“We are honored to work with WHO to bring together the many health care providers, advocates and researchers who have been working to defeat childhood cancer across the globe,” said Carlos Rodriguez-Galindo, M.D., executive vice president and chair of the St. Jude Department of Global Pediatric Medicine. “We have exciting opportunities to harness efforts happening worldwide to more quickly advance children’s access to quality cancer care and ensure that fewer young lives are needlessly cut short by treatable diseases. Articulating a global stakeholder response around WHO is a major step forward and the start of a new era in the fight for the lives of children with cancer.”

For more than two decades, St. Jude has invested in local programs and leaders in resource-limited countries to improve the quality of care and outcomes for children and adolescents. In March 2018, the hospital was named the first WHO Collaborating Centre for Childhood Cancer. In May 2018, it formally launched St. Jude Global, which involves an initial investment of US$100 million to accelerate efforts to improve childhood cancer survival rates worldwide through the development of regional, national and hospital-specific efforts in education, capacity-building and research.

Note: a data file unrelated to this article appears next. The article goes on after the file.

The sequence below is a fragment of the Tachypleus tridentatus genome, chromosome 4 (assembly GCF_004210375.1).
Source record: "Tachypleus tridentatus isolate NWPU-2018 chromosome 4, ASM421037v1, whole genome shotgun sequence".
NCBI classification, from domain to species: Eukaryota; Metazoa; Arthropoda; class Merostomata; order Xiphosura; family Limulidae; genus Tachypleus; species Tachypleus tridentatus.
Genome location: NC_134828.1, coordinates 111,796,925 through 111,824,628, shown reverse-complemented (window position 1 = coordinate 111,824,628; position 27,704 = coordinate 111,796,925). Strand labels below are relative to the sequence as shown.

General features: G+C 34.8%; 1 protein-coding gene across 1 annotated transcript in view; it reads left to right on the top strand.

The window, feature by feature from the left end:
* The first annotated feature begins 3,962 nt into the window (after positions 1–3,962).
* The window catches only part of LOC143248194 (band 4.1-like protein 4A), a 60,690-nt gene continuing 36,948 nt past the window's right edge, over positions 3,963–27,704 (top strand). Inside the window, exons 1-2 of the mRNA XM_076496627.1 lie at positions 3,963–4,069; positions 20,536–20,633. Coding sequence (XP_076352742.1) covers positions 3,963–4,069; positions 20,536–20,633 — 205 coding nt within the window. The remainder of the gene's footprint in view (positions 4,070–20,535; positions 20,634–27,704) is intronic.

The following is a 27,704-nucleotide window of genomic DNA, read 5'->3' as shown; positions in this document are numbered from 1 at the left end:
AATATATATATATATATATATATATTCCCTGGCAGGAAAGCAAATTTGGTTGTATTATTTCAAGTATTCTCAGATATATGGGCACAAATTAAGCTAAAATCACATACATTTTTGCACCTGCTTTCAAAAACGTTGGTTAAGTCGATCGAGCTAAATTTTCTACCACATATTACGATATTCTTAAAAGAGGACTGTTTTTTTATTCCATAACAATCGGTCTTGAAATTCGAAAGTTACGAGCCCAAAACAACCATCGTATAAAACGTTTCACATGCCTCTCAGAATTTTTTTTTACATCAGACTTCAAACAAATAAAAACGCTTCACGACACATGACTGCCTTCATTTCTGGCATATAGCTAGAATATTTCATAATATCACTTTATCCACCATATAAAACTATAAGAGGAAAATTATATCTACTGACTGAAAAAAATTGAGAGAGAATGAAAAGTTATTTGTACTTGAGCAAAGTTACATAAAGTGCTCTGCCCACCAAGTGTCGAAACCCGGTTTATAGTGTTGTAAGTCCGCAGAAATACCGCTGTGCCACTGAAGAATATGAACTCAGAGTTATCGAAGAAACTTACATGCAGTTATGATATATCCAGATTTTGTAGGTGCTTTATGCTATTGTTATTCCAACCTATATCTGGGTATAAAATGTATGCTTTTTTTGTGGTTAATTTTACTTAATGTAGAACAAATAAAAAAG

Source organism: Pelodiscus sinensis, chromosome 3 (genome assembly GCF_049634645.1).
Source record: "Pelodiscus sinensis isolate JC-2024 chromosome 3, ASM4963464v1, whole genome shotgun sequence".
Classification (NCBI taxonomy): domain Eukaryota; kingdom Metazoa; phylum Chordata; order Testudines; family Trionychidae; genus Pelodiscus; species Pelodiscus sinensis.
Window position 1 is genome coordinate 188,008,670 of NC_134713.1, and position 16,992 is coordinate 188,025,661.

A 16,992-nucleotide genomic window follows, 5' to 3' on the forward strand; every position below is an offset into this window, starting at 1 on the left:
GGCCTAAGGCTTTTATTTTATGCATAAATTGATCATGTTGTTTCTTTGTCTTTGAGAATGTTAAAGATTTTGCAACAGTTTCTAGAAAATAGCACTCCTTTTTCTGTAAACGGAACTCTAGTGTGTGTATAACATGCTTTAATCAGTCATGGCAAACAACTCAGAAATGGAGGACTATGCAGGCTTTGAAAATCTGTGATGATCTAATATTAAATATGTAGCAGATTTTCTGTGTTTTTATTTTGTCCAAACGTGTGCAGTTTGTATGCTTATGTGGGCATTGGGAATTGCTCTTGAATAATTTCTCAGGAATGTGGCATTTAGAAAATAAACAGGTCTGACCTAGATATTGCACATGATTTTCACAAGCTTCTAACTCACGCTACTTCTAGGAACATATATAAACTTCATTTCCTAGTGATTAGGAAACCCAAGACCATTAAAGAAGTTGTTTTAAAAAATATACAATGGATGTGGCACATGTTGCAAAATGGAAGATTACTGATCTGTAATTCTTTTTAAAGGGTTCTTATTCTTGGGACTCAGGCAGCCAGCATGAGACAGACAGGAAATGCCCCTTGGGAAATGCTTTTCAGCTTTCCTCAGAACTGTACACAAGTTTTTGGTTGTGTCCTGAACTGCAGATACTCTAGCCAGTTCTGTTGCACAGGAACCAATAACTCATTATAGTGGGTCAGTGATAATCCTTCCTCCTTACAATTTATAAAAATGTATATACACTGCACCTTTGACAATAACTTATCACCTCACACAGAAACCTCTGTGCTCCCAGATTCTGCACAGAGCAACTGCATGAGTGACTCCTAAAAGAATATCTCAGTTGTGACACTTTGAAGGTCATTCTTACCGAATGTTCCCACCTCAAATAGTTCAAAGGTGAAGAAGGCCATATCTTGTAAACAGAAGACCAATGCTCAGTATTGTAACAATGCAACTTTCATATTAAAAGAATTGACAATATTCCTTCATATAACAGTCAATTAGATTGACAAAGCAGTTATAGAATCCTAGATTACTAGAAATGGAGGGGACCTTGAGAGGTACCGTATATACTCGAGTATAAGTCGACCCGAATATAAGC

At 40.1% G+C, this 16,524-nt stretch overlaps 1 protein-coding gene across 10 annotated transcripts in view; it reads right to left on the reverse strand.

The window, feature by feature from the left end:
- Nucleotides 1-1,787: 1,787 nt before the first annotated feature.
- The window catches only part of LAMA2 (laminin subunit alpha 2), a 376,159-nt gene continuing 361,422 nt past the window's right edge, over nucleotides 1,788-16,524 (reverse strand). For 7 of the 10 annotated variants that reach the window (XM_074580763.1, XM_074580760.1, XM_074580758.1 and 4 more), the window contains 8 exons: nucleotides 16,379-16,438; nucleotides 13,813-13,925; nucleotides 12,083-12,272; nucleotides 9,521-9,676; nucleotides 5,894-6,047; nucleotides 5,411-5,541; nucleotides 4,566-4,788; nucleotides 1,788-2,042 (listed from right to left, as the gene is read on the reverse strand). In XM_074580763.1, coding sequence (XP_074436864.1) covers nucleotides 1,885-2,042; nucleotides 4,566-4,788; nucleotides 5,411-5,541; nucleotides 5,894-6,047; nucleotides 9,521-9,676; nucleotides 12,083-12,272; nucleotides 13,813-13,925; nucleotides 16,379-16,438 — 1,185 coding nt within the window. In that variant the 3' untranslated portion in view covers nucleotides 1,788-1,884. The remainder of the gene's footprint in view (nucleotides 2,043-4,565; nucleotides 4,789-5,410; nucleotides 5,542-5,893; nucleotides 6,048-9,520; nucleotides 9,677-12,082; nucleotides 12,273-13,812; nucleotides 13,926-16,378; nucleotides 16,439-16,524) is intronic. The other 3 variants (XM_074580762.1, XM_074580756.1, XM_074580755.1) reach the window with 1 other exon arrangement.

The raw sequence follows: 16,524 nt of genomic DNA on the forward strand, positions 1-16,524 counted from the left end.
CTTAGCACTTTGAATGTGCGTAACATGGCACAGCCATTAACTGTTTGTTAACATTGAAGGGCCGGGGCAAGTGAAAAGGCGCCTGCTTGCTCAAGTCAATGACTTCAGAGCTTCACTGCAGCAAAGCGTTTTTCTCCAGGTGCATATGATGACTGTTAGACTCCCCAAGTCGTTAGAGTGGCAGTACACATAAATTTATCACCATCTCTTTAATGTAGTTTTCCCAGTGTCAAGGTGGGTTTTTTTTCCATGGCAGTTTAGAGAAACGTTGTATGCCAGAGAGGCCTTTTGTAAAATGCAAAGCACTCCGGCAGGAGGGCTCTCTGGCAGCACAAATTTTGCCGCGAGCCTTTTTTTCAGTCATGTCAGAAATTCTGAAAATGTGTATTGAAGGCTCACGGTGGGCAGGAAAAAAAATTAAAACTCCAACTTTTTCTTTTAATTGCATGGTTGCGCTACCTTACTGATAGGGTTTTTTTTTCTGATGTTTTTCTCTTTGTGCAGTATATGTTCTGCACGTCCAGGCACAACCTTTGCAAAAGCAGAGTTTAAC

The WHO-St. Jude effort is a result of the World Health Assembly Resolution 70.12 on cancer prevention and control. Adopted in May 2017, the resolution signifies the commitment from WHO and governments to step up services for childhood cancer as part of national cancer control programs. The initiative will be discussed in New York Thursday, Sept. 27, and Friday, Sept. 28, at the United Nations General Assembly High-level Meeting on Noncommunicable Diseases, and at the inaugural side event on childhood cancer. Heads of state and governments will report on efforts their countries are taking to beat noncommunicable diseases, which combined are responsible for 7 in 10 deaths globally.  

“With commitment and collaboration, the care and outcomes for children with cancer can be improved,” said Dr. Svetlana Akselrod, assistant director-general for noncommunicable diseases and mental health at WHO. “Therefore, taking action against childhood cancer represents one of the most effective and tangible steps in the broader fight against noncommunicable diseases.”

Global Disparities in Childhood Cancer

Global Disparities in Childhood Cancer

St. Jude and the World Health Organization are collaborating to cure pediatric cancer worldwide by reducing global disparities in care.


St. Jude Children's Research Hospital

St. Jude Children's Research Hospital is leading the way the world understands, treats and cures childhood cancer and other life-threatening diseases. It is the only National Cancer Institute-designated Comprehensive Cancer Center devoted solely to children. Treatments developed at St. Jude have helped push the overall childhood cancer survival rate from 20% to 80% since the hospital opened more than 50 years ago. St. Jude shares the discoveries it makes, and every child saved at St. Jude means doctors and scientists worldwide can use that knowledge to save thousands more children. To learn more, visit or follow St. Jude on social media at @stjuderesearch.